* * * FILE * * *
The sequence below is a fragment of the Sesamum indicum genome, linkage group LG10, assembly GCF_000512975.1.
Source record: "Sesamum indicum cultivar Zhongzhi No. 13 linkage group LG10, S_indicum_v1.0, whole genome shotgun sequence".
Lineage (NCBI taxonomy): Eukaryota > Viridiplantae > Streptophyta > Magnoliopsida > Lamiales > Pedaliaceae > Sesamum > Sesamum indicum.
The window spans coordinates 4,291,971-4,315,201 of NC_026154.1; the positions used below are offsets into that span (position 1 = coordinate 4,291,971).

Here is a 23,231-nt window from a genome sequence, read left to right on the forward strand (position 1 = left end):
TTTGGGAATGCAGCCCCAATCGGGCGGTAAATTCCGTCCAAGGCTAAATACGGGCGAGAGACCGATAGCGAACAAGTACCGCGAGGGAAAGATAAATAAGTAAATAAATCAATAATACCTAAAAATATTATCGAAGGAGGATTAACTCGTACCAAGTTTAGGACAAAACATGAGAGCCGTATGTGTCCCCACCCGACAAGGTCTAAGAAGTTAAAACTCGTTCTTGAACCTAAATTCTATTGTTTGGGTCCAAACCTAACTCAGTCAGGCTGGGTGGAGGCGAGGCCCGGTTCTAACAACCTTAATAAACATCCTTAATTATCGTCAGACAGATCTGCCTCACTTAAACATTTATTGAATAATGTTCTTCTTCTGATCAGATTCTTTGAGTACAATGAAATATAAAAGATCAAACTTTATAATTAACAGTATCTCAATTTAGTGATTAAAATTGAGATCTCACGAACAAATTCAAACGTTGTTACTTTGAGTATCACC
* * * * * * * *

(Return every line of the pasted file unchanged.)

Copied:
The sequence below is a fragment of the Sesamum indicum genome, linkage group LG10, assembly GCF_000512975.1.
Source record: "Sesamum indicum cultivar Zhongzhi No. 13 linkage group LG10, S_indicum_v1.0, whole genome shotgun sequence".
Lineage (NCBI taxonomy): Eukaryota > Viridiplantae > Streptophyta > Magnoliopsida > Lamiales > Pedaliaceae > Sesamum > Sesamum indicum.
The window spans coordinates 4,291,971-4,315,201 of NC_026154.1; the positions used below are offsets into that span (position 1 = coordinate 4,291,971).

Here is a 23,231-nt window from a genome sequence, read left to right on the forward strand (position 1 = left end):
TTTGGGAATGCAGCCCCAATCGGGCGGTAAATTCCGTCCAAGGCTAAATACGGGCGAGAGACCGATAGCGAACAAGTACCGCGAGGGAAAGATAAATAAGTAAATAAATCAATAATACCTAAAAATATTATCGAAGGAGGATTAACTCGTACCAAGTTTAGGACAAAACATGAGAGCCGTATGTGTCCCCACCCGACAAGGTCTAAGAAGTTAAAACTCGTTCTTGAACCTAAATTCTATTGTTTGGGTCCAAACCTAACTCAGTCAGGCTGGGTGGAGGCGAGGCCCGGTTCTAACAACCTTAATAAACATCCTTAATTATCGTCAGACAGATCTGCCTCACTTAAACATTTATTGAATAATGTTCTTCTTCTGATCAGATTCTTTGAGTACAATGAAATATAAAAGATCAAACTTTATAATTAACAGTATCTCAATTTAGTGATTAAAATTGAGATCTCACGAACAAATTCAAACGTTGTTACTTTGAGTATCACC